When Cornersville football coach Gerard Randolph stepped down from coaching responsibilities, the administration began a search for his successor that didn’t take terribly long.Cornersville has …
When Cornersville football coach Gerard Randolph stepped down from coaching responsibilities, the administration began a search for his successor that didn’t take terribly long.
Cornersville has named Shelby Waddell as the new head football coach for the Bulldogs.
“It was very exciting and I’m very humbled that Mr. (Brent) Adcox and Mr. (Eric) Crabtree have entrusted me to lead the program here. This is a great program with great people. To be able to come into a situation like this that Coach Randolph has left and to be asked to take that over, it’s an honor to be here,” Waddell said.
Waddell has made the rounds throughout the coaching circuit in Alabama and Mississippi and has been part of successful programs, as well as building programs from the ground up.
“I graduated college in 2016 from Athens State University. The year after I started graduated is when I really started coaching in a volunteer role at my alma mater at Cherokee (Ala.). In 2015, I ended up going to Mars Hill Bible School as a co-offensive coordinator helping kind of get their program started because that’s when they first launched football and I was there for a year,” he said.
Originally from Cherokee, Ala., which is a small community much like Cornersville, Waddell eventually came back to Cherokee as the offensive coordinator.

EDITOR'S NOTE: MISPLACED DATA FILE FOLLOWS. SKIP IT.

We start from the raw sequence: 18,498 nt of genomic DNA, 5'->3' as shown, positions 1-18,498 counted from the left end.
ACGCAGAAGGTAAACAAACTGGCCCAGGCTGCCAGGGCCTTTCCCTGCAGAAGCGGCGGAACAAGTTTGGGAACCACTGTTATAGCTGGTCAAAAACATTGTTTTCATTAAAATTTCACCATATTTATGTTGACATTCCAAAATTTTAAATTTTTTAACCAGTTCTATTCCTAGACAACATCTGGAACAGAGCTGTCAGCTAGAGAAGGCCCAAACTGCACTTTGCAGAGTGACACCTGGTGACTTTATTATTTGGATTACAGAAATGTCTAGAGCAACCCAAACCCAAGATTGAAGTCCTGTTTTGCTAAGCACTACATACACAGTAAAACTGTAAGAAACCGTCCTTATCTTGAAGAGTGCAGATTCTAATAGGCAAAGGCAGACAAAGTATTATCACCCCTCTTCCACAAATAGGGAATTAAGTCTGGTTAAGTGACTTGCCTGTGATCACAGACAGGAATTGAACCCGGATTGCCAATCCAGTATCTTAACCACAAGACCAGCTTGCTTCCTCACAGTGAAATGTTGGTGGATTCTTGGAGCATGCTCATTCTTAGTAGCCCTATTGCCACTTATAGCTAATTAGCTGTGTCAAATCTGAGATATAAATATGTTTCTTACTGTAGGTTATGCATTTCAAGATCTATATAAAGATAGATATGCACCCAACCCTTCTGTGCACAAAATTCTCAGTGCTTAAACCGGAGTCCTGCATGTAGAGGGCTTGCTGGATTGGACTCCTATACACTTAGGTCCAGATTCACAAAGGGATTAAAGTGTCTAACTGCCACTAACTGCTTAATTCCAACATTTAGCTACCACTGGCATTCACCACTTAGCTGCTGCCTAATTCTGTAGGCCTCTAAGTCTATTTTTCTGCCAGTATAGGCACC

“In 2016 when I did my student teaching, I came back to Cherokee as the offensive coordinator and helped them get back to the playoffs since 2002 and the first time they hosted since like 1999,” he said.
“I was there for year, graduated and got a teaching job at Biggersville High School, which close to Corinth, Miss. I got to be there for two years and was part of a huge rebuild where we made the playoffs for the first time since the 1990s. That first year we ended up 8-4 with the first winning record in a long time. I think we went 12-2 the next year and made it to the second round of the playoffs, was runner up in the region and was the best year they had in school history at that time. After I left there, they kept it rolling and about two years later they played for a state title,” Waddell said.
After stints at Cherokee and Biggersville, Waddell found his way to another rebuild in 6A Hazel Green (Ala.), which is where he’s been the last three years.
“I ended up going to Hazel Green the past three years and took the offensive coordinator job there. Hazel Green is 6A. Ended up coming in to another massive rebuild and was able to get that program back to where we were competitive in most of our games this year. I won’t say it was an easy road, but we changed the culture there. They have a good foundation to work with now,” he said.
Having been part of teams that have continued success, as well as having to help teams rebuild into competitive programs, Waddell has a vision of stepping into his role with the Bulldogs and carrying the torch left by Randolph.
“I’ve known coach Randolph for a long time. We’ve been friends for a while. We would get together in the offseason and talk ball. I know the job he’s done here and it’s been absolutely incredible and the job the staff has done here has been exceptional,” he said.
Having that string of recent success, Waddell says, helps a new coach get his foot in the door and continue the program’s competitive nature.
“I do think it puts you ahead because you already have the standard of expecting to be good and competitive every year. But those are big expectations to live up to. Kind of my goal is to see how much we can build on that and get to the next level,” he said.